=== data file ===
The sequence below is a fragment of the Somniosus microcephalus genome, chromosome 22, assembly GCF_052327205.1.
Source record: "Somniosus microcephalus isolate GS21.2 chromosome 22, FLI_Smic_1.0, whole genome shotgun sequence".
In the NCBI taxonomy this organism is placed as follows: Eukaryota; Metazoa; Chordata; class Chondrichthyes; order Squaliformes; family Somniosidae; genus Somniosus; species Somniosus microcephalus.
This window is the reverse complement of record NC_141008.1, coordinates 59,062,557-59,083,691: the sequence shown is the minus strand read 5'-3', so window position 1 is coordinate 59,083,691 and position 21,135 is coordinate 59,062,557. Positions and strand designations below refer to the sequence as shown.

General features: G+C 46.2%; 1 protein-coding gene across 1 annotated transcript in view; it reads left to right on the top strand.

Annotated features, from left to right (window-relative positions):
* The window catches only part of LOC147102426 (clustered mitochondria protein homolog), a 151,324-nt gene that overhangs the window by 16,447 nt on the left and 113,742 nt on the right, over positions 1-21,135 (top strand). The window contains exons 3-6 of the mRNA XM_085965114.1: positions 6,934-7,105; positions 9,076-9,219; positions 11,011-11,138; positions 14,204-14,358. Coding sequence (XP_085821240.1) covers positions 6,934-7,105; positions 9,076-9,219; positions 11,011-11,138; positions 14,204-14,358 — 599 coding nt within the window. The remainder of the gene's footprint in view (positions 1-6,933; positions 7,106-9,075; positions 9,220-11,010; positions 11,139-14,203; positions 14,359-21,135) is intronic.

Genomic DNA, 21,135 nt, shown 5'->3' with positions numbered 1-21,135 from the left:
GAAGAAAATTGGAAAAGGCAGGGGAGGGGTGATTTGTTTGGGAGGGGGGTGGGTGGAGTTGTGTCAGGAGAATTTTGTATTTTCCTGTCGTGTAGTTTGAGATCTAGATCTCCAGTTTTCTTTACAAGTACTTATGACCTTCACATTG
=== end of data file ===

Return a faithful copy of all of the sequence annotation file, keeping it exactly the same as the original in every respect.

The sequence below is a fragment of the Somniosus microcephalus genome, chromosome 22, assembly GCF_052327205.1.
Source record: "Somniosus microcephalus isolate GS21.2 chromosome 22, FLI_Smic_1.0, whole genome shotgun sequence".
In the NCBI taxonomy this organism is placed as follows: Eukaryota; Metazoa; Chordata; class Chondrichthyes; order Squaliformes; family Somniosidae; genus Somniosus; species Somniosus microcephalus.
This window is the reverse complement of record NC_141008.1, coordinates 59,062,557-59,083,691: the sequence shown is the minus strand read 5'-3', so window position 1 is coordinate 59,083,691 and position 21,135 is coordinate 59,062,557. Positions and strand designations below refer to the sequence as shown.

General features: G+C 46.2%; 1 protein-coding gene across 1 annotated transcript in view; it reads left to right on the top strand.

Annotated features, from left to right (window-relative positions):
* The window catches only part of LOC147102426 (clustered mitochondria protein homolog), a 151,324-nt gene that overhangs the window by 16,447 nt on the left and 113,742 nt on the right, over positions 1-21,135 (top strand). The window contains exons 3-6 of the mRNA XM_085965114.1: positions 6,934-7,105; positions 9,076-9,219; positions 11,011-11,138; positions 14,204-14,358. Coding sequence (XP_085821240.1) covers positions 6,934-7,105; positions 9,076-9,219; positions 11,011-11,138; positions 14,204-14,358 — 599 coding nt within the window. The remainder of the gene's footprint in view (positions 1-6,933; positions 7,106-9,075; positions 9,220-11,010; positions 11,139-14,203; positions 14,359-21,135) is intronic.

Genomic DNA, 21,135 nt, shown 5'->3' with positions numbered 1-21,135 from the left:
GAAGAAAATTGGAAAAGGCAGGGGAGGGGTGATTTGTTTGGGAGGGGGGTGGGTGGAGTTGTGTCAGGAGAATTTTGTATTTTCCTGTCGTGTAGTTTGAGATCTAGATCTCCAGTTTTCTTTACAAGTACTTATGACCTTCACATTG